State News

What's allowed and what's not: 10 details in Michigan's renewed epidemic order

December 07, 2020, 3:25 PM by  Alan Stamm

This is adapted from a post Nov. 18, the day a statewide "Pause to Save Lives" epidemic took effect. It's now lengthened through Dec. 20.

The health department Monday extended its ban on certain commercial, education and recreation activities, and stressed that it "does not include a blanket stay-home action."

No-fly zones through Sunday, Dec. 20.
(Graphic: Michigan Department of Health and Human Services)

A news release says:

Employees who work in jobs that cannot be performed from home can continue to go to work, including those in manufacturing, construction and health occupations. Outdoor gatherings, outdoor dining and parks remain open.

Individualized activities with distancing and face masks are still allowed: retail shopping; public transit; restaurant takeout; personal-care services such as haircuts, by appointment; and individualized exercise at a gym, with extra spacing between machines.

All that seems clear, yet a dive into the revised details uncovers a few oddities. Alternative high schools can continue in-person classes, though regular ones can't, for instrance. Wearing a clear face shield doesn't mean it's OK to shop or work unmasked, for instance. 

In an effort to clarify the fuzzy edges of its epidemic order, the state health department has a FAQs page with 39 items that vary from helpful to hilarious ("what does public transit mean?" and "what does fixed seating mean?")

Actually, some only appear amusing -- such as question five: "What does 'indoors' mean [in] this order?"

The answer is surprisingly tricky, so it's the first of 10 notable details below of what's in and what's out through Dec. 9 -- if Covid's current surge has eased enough by then to allow a partial or full lifting.

And if you get why Pine Knob ski area can open, but The Rink at Campus Martius can't, you must think like an epidemiologist. 

Lumen Detroit's open "chalets" at left are OK, but the closed "igloo" domes are only for members of one household. (Photo: Instagram)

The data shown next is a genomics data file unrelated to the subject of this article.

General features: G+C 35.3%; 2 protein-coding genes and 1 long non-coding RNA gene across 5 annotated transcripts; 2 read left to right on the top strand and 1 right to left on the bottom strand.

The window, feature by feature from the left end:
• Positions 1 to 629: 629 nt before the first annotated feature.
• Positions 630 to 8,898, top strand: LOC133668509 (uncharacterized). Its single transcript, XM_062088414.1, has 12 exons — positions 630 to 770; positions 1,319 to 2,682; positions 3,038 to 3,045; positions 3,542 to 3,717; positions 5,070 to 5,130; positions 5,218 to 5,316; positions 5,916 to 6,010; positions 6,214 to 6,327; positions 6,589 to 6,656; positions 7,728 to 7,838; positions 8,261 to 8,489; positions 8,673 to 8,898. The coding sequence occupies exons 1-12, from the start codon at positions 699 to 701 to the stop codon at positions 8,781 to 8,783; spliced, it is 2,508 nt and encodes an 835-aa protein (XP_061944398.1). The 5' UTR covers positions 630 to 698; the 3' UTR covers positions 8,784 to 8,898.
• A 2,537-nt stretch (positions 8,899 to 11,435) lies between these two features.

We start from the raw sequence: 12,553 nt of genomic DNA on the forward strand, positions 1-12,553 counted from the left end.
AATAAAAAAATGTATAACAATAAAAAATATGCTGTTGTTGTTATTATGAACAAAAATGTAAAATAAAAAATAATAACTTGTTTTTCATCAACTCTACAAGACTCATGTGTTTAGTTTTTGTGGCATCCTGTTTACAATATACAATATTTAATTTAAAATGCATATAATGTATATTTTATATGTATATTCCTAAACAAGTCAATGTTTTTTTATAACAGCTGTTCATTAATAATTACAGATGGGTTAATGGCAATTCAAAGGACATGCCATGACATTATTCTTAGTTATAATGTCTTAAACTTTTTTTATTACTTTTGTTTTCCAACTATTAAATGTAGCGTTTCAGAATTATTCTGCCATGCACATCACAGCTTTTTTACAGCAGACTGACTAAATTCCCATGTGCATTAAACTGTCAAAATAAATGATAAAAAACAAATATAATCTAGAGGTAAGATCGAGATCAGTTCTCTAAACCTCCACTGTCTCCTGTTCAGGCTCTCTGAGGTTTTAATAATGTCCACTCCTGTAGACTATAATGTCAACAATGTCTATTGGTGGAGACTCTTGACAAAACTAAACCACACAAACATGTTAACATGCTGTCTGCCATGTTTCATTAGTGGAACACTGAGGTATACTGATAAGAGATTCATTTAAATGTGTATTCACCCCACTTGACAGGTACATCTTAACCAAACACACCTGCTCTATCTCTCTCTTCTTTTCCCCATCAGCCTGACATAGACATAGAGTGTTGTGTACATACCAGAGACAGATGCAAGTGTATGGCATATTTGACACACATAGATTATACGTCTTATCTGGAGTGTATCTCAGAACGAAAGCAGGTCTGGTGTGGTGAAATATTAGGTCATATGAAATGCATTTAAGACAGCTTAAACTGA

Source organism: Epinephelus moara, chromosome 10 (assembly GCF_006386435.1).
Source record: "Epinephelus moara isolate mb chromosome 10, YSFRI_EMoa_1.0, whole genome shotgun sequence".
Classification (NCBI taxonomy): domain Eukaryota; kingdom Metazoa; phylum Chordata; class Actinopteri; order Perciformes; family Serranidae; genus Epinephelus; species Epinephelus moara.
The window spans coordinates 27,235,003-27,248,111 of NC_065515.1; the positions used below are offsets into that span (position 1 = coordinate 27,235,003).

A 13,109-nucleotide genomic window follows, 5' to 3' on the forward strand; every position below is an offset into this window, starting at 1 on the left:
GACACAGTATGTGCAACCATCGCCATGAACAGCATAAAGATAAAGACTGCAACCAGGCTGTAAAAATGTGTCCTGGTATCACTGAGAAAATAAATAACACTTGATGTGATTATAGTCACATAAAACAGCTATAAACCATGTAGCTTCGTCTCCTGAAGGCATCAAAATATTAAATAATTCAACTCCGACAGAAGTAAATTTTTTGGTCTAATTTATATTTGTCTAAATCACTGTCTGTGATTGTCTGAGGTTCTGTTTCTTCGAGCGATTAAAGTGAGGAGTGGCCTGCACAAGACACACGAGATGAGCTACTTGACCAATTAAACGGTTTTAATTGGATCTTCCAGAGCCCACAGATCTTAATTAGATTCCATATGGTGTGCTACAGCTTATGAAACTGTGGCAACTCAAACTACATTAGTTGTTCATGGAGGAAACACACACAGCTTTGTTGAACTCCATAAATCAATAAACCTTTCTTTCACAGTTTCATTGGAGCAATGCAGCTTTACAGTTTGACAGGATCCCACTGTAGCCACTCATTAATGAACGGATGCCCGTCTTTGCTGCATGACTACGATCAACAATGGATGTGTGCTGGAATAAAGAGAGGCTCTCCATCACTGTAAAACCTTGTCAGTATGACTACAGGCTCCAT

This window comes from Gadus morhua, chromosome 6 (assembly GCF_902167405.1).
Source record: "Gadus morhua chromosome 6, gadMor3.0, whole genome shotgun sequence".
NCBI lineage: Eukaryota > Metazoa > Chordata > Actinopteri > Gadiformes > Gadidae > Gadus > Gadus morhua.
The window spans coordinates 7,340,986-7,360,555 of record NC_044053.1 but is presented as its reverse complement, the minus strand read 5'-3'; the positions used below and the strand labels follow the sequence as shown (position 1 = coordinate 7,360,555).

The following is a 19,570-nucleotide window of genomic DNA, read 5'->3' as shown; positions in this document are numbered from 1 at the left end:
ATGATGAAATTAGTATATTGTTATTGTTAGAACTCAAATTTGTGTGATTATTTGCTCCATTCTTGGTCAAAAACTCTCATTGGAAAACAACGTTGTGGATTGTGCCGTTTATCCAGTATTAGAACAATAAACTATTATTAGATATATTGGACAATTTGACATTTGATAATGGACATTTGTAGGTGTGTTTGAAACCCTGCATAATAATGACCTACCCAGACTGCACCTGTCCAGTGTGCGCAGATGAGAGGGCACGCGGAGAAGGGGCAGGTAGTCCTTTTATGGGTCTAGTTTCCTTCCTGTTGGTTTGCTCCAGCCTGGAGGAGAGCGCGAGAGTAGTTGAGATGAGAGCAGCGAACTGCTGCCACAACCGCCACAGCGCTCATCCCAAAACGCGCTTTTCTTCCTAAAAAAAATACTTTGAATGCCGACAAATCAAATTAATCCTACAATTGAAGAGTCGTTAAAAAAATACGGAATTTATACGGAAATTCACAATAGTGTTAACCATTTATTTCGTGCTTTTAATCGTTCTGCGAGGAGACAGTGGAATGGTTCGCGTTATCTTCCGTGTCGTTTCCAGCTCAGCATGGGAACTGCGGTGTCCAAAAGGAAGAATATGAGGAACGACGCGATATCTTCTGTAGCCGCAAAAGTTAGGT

Can restaurants use tents or other shelters? Yes, but only if partly open.

The state defines "indoors" as "a space enclosed fully or partially on the top, and enclosed fully or partially on two or more adjacent sides. Indoor spaces therefore include most buildings (such as barns and garages) ... and temporary structures (including tents or canopies with side walls or coverings)."

So "igloo" domes, such as those outside Lumen Detroit (above), are off-limits to groups of friends or work colleagues. "A permitted outdoor food service establishment setting includes a single household dining inside an igloo, hut or other small, enclosed space," say the rules, "provided that employees enter fleetingly or not at all." 

Can we eat at airport restaurants? Nope -- takeout only.

Can churches, mosques and synagogues hold social events? Nuh-uh, so forget any holiday season bake sales, craft fairs or community activities. (Worship is exempt.)

Pine Knob (top) can open when it's cold enough for sustained snowmaking. The Rink at Campus Martius, which opened last weekend, is shut at least three weeks.

► Is downhill skiing allowed? Yes, though lodges and restaurants can't open and teams can't practice or compete.

► Can ice rinks open? Yes, indoor and outdoor skating is allowed for individual

exercise or a single athlete with a coach. Rinks can't open for gatherings or organized sports. Group skating and free skating is permitted only at outdoor rinks.

How about blood drives? All-clear, including at workplaces and community centers.

Can face shields substitute for masks? No, except for athletes in specific conditions.

► Are college students' campus jobs off-limits? No, students can work at labs, libraries, dining halls, hospitals or other workplaces.

► What about cafeterias and soup kitchens? Medical facilities, school cafeterias, shelters and soup kitchens can serve indoors if diners are seated six feet apart. (Family members may share a table.)

Can city, township and county offices serve the public in person? Yes.

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